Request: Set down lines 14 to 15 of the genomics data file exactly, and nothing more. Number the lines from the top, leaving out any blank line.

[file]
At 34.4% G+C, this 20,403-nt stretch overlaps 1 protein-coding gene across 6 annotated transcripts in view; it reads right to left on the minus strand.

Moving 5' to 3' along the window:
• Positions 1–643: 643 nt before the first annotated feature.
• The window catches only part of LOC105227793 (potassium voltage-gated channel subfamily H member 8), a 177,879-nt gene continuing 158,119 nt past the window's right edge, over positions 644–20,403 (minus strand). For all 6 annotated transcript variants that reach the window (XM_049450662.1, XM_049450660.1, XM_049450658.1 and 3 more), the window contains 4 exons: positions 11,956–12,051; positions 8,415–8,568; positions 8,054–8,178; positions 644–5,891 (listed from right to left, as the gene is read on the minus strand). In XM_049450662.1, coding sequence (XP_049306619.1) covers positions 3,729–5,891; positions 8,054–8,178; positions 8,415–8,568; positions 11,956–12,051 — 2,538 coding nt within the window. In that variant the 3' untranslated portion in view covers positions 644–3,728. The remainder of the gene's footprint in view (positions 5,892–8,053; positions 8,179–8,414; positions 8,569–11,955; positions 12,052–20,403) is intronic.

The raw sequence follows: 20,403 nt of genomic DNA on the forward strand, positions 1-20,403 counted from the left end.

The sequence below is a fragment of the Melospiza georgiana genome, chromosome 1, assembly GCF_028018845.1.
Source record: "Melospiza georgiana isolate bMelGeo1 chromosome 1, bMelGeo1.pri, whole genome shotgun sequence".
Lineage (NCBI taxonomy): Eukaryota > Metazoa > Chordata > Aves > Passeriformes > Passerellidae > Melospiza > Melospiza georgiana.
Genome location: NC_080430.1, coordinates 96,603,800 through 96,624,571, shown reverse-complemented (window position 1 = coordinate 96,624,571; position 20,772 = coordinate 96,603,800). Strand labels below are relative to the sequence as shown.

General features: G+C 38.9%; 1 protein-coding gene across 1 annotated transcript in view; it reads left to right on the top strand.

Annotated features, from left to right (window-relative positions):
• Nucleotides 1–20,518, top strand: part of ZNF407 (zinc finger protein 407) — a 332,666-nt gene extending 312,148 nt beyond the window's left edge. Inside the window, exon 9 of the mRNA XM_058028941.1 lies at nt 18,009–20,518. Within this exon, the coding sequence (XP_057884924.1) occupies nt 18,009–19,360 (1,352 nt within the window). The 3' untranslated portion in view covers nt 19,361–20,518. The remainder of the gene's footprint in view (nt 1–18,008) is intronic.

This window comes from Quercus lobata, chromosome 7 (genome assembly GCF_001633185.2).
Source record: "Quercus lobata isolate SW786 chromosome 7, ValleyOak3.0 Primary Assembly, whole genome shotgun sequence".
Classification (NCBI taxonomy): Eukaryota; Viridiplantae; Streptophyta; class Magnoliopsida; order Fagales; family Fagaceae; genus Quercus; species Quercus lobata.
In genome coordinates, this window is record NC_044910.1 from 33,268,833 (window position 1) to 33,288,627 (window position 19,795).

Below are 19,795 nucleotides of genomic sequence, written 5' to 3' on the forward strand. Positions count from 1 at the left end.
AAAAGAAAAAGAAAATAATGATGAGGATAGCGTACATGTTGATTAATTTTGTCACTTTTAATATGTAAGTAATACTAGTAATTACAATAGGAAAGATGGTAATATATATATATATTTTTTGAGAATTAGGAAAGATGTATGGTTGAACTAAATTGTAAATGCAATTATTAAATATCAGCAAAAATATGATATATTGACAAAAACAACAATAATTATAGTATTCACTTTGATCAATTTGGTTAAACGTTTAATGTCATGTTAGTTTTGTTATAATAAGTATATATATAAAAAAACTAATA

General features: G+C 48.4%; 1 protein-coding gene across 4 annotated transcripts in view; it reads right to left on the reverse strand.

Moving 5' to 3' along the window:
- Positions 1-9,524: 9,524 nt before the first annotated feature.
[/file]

Source record: "Quercus lobata isolate SW786 chromosome 7, ValleyOak3.0 Primary Assembly, whole genome shotgun sequence".
Classification (NCBI taxonomy): Eukaryota; Viridiplantae; Streptophyta; class Magnoliopsida; order Fagales; family Fagaceae; genus Quercus; species Quercus lobata.